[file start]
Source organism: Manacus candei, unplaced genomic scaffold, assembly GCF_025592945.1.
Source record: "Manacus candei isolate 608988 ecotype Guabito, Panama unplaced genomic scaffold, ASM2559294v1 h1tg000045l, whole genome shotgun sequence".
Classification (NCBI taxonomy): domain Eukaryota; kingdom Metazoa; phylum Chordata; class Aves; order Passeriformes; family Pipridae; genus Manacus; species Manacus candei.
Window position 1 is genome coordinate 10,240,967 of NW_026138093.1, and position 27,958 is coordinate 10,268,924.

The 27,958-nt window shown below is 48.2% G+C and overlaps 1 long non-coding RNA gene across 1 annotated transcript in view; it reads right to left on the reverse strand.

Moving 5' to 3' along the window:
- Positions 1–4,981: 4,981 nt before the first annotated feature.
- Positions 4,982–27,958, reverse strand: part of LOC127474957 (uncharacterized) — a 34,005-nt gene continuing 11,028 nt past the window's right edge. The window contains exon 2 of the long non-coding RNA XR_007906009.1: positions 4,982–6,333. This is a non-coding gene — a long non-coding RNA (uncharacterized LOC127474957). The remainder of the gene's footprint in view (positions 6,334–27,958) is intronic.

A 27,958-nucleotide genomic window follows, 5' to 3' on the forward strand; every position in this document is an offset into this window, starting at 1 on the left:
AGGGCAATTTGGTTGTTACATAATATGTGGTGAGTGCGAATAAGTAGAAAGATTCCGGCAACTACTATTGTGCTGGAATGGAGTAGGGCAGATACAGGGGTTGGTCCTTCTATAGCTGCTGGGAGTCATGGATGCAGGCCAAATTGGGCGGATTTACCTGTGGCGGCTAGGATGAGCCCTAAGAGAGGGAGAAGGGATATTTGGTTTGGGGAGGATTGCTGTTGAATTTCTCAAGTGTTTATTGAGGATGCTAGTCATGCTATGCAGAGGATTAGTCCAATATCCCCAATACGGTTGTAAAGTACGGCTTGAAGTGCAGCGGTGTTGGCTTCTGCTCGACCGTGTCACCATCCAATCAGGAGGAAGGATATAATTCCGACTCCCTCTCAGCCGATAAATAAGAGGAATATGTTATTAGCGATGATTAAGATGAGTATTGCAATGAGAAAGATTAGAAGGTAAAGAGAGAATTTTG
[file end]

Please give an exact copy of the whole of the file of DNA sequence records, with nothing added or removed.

Source organism: Manacus candei, unplaced genomic scaffold, assembly GCF_025592945.1.
Source record: "Manacus candei isolate 608988 ecotype Guabito, Panama unplaced genomic scaffold, ASM2559294v1 h1tg000045l, whole genome shotgun sequence".
Classification (NCBI taxonomy): domain Eukaryota; kingdom Metazoa; phylum Chordata; class Aves; order Passeriformes; family Pipridae; genus Manacus; species Manacus candei.
Window position 1 is genome coordinate 10,240,967 of NW_026138093.1, and position 27,958 is coordinate 10,268,924.

The 27,958-nt window shown below is 48.2% G+C and overlaps 1 long non-coding RNA gene across 1 annotated transcript in view; it reads right to left on the reverse strand.

Moving 5' to 3' along the window:
- Positions 1–4,981: 4,981 nt before the first annotated feature.
- Positions 4,982–27,958, reverse strand: part of LOC127474957 (uncharacterized) — a 34,005-nt gene continuing 11,028 nt past the window's right edge. The window contains exon 2 of the long non-coding RNA XR_007906009.1: positions 4,982–6,333. This is a non-coding gene — a long non-coding RNA (uncharacterized LOC127474957). The remainder of the gene's footprint in view (positions 6,334–27,958) is intronic.

A 27,958-nucleotide genomic window follows, 5' to 3' on the forward strand; every position in this document is an offset into this window, starting at 1 on the left:
AGGGCAATTTGGTTGTTACATAATATGTGGTGAGTGCGAATAAGTAGAAAGATTCCGGCAACTACTATTGTGCTGGAATGGAGTAGGGCAGATACAGGGGTTGGTCCTTCTATAGCTGCTGGGAGTCATGGATGCAGGCCAAATTGGGCGGATTTACCTGTGGCGGCTAGGATGAGCCCTAAGAGAGGGAGAAGGGATATTTGGTTTGGGGAGGATTGCTGTTGAATTTCTCAAGTGTTTATTGAGGATGCTAGTCATGCTATGCAGAGGATTAGTCCAATATCCCCAATACGGTTGTAAAGTACGGCTTGAAGTGCAGCGGTGTTGGCTTCTGCTCGACCGTGTCACCATCCAATCAGGAGGAAGGATATAATTCCGACTCCCTCTCAGCCGATAAATAAGAGGAATATGTTATTAGCGATGATTAAGATGAGTATTGCAATGAGAAAGATTAGAAGGTAAAGAGAGAATTTTG